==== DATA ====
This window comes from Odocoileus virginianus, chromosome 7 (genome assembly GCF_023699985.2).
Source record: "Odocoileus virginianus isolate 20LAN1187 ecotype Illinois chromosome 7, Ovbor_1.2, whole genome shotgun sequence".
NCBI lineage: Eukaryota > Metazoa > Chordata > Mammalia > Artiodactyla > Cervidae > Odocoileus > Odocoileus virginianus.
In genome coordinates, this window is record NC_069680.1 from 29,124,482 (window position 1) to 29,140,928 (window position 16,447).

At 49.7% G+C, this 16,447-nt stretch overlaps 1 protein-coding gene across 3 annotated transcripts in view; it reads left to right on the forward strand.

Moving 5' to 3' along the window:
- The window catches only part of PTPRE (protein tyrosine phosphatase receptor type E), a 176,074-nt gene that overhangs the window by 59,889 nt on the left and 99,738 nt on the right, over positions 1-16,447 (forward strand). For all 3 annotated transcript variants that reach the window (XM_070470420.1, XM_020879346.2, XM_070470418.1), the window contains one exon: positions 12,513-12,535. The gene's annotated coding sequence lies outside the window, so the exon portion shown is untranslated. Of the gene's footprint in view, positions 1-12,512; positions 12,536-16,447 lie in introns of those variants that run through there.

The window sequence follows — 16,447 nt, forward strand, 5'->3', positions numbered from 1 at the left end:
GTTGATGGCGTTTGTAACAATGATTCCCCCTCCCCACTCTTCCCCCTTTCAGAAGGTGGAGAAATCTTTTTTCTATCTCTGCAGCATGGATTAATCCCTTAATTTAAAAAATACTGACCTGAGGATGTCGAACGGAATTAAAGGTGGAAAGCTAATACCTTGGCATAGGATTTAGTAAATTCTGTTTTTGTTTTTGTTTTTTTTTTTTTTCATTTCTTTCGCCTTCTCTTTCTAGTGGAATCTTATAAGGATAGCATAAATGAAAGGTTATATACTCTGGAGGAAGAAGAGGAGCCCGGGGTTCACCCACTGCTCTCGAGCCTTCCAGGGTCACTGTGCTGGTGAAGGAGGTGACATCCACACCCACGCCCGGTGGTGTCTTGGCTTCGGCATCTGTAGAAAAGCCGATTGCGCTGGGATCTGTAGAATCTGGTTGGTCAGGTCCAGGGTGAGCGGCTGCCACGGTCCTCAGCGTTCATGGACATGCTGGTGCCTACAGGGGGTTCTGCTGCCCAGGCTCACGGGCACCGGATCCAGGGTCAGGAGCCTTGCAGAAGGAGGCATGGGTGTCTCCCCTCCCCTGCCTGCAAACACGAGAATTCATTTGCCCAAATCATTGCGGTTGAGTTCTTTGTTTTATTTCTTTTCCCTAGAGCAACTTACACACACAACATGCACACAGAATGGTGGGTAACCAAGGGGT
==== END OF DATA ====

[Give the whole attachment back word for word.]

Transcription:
This window comes from Odocoileus virginianus, chromosome 7 (genome assembly GCF_023699985.2).
Source record: "Odocoileus virginianus isolate 20LAN1187 ecotype Illinois chromosome 7, Ovbor_1.2, whole genome shotgun sequence".
NCBI lineage: Eukaryota > Metazoa > Chordata > Mammalia > Artiodactyla > Cervidae > Odocoileus > Odocoileus virginianus.
In genome coordinates, this window is record NC_069680.1 from 29,124,482 (window position 1) to 29,140,928 (window position 16,447).

At 49.7% G+C, this 16,447-nt stretch overlaps 1 protein-coding gene across 3 annotated transcripts in view; it reads left to right on the forward strand.

Moving 5' to 3' along the window:
- The window catches only part of PTPRE (protein tyrosine phosphatase receptor type E), a 176,074-nt gene that overhangs the window by 59,889 nt on the left and 99,738 nt on the right, over positions 1-16,447 (forward strand). For all 3 annotated transcript variants that reach the window (XM_070470420.1, XM_020879346.2, XM_070470418.1), the window contains one exon: positions 12,513-12,535. The gene's annotated coding sequence lies outside the window, so the exon portion shown is untranslated. Of the gene's footprint in view, positions 1-12,512; positions 12,536-16,447 lie in introns of those variants that run through there.

The window sequence follows — 16,447 nt, forward strand, 5'->3', positions numbered from 1 at the left end:
GTTGATGGCGTTTGTAACAATGATTCCCCCTCCCCACTCTTCCCCCTTTCAGAAGGTGGAGAAATCTTTTTTCTATCTCTGCAGCATGGATTAATCCCTTAATTTAAAAAATACTGACCTGAGGATGTCGAACGGAATTAAAGGTGGAAAGCTAATACCTTGGCATAGGATTTAGTAAATTCTGTTTTTGTTTTTGTTTTTTTTTTTTTTCATTTCTTTCGCCTTCTCTTTCTAGTGGAATCTTATAAGGATAGCATAAATGAAAGGTTATATACTCTGGAGGAAGAAGAGGAGCCCGGGGTTCACCCACTGCTCTCGAGCCTTCCAGGGTCACTGTGCTGGTGAAGGAGGTGACATCCACACCCACGCCCGGTGGTGTCTTGGCTTCGGCATCTGTAGAAAAGCCGATTGCGCTGGGATCTGTAGAATCTGGTTGGTCAGGTCCAGGGTGAGCGGCTGCCACGGTCCTCAGCGTTCATGGACATGCTGGTGCCTACAGGGGGTTCTGCTGCCCAGGCTCACGGGCACCGGATCCAGGGTCAGGAGCCTTGCAGAAGGAGGCATGGGTGTCTCCCCTCCCCTGCCTGCAAACACGAGAATTCATTTGCCCAAATCATTGCGGTTGAGTTCTTTGTTTTATTTCTTTTCCCTAGAGCAACTTACACACACAACATGCACACAGAATGGTGGGTAACCAAGGGGT